Some 5.9 million Zimbawean voters are heading to the polls in a general election (presidential and legislative) on Saturday.
The election may be 84-year-old President Robert Mugabe’s biggest challenge since he came to power in the wake of Zimbabwe’s independence from Britain in 1980. But the opposition is already crying foul over a vote that leaves little suspense as to his likely re-election.
“It’s a very important election,” says Caroline Dumay, FRANCE 24 correspondent in Johannesburg. “For the opposition this is the chance to fight against a president that doesn’t want to leave his throne on democratic ground.”
Running against Mugabe are veteran opposition leader and former trade unionist Morgan Tsvangirai from the Movement for Democratic Change (MDC) and former Finance Minister Simba Makoni, who defected from Mugabe’s ZANU-PF ruling party.
Both Tsvangirai and Makoni say only vote rigging can prevent them from winning this time. "We believe there is a very well thought-out, sophisticated and premeditated plan to steal this election from us," Makoni said.
The dismal state of the economy
The opposition believes it has a chance to break through because Mugabe’s economic track record is disastrous.
Up to 80% of the population is unemployed. The 2007 inflation rate topped 100,000%. There is chronic shortage of basics, such as food and fuel. Life expectancy has dropped to 37 years for men and 34 for women, in part due to the rampant HIV/AIDS crisis.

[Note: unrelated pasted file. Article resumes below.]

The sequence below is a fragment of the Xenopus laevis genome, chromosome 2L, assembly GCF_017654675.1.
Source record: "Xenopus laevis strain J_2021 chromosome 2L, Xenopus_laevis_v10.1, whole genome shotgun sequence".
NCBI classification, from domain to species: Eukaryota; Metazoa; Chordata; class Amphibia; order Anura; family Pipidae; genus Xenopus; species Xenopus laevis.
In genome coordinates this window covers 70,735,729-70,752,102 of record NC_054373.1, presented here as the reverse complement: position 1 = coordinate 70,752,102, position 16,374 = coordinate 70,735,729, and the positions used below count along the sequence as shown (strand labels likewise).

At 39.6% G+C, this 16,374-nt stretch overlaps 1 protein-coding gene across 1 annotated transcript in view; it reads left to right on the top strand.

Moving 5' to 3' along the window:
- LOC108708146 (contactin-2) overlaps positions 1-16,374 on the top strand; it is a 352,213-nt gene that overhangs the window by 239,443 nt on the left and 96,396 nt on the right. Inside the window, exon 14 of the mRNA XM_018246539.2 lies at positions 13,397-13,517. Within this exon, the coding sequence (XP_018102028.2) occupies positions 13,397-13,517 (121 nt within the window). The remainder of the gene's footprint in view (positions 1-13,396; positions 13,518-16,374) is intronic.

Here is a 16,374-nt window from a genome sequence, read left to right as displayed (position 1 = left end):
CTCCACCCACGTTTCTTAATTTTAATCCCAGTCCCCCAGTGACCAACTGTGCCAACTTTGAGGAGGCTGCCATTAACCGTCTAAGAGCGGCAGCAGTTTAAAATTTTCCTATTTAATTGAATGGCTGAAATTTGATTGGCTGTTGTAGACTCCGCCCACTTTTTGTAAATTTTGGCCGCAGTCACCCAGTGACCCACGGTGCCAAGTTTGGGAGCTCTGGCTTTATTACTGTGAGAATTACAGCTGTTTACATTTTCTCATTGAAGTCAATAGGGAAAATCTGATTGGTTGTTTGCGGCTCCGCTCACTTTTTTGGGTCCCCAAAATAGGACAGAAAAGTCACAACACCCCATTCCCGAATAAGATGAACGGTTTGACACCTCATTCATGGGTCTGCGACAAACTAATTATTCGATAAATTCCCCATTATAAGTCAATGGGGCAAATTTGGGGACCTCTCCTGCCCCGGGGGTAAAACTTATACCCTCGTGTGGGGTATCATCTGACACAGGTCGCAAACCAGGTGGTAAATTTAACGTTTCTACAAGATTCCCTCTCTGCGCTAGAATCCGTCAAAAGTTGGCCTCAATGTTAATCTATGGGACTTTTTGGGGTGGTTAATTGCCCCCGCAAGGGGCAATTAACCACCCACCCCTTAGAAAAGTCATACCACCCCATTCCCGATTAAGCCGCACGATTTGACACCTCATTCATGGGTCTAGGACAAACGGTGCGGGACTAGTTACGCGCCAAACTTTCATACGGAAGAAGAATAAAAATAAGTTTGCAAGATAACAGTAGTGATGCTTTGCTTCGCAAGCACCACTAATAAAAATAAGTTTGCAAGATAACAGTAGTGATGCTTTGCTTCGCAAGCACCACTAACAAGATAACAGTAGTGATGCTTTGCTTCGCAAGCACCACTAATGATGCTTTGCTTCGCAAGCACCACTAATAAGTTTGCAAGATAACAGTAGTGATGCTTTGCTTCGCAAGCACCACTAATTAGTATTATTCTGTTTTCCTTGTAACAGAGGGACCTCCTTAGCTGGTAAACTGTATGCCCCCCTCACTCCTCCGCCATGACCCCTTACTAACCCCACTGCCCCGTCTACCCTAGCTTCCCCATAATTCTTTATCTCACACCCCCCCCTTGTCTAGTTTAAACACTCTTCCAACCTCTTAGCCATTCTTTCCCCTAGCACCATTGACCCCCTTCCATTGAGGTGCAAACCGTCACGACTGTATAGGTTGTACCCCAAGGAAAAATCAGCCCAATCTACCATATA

According to Save the Children, a recent survey of 60,000 under-fives found that around 30 per cent of children in rural areas were suffering from long-term malnutrition.
Mugabe has blamed the economic collapse on the West, which imposed sanctions after he allegedly rigged his 2002 re-election.
But Mugabe is expected to cling to power. He has the support of the country’s police and army and has managed to silent the population over the years through a mix of intimidation and security crackdowns.
An opinion poll published Friday by the state-owned Herald newspaper showed Mugabe would win up to 57 percent of the vote.
The problem with ghost voters
The state-appointed Zimbabwe Electoral Commission on Friday rejected opposition accusations that thousands of non-existent "ghost voters," including dead people, were added to the voters roll to ensure ZANU-PF victory.
Most international election observers have been banned from Zimbabwe, except for a team from the regional SADC grouping, which critics accuse of being too soft on Mugabe.
If no candidate wins more than 51 percent of the vote on Saturday, the election will go into a second round, when the two opposition parties would likely unite. Critics say Mugabe will make sure through vote rigging that it doesn’t happen.
As well as voting for a president and 210 members of parliament, voters will choose the make-up of councils nationwide.
The President has already warned his rivals that he won’t tolerate any contest of the election results. But Tsvangirai downplayed the possibility of Kenya-style bloodshed if Mugabe rigged victory. "I am not calling for a demonstration," he said.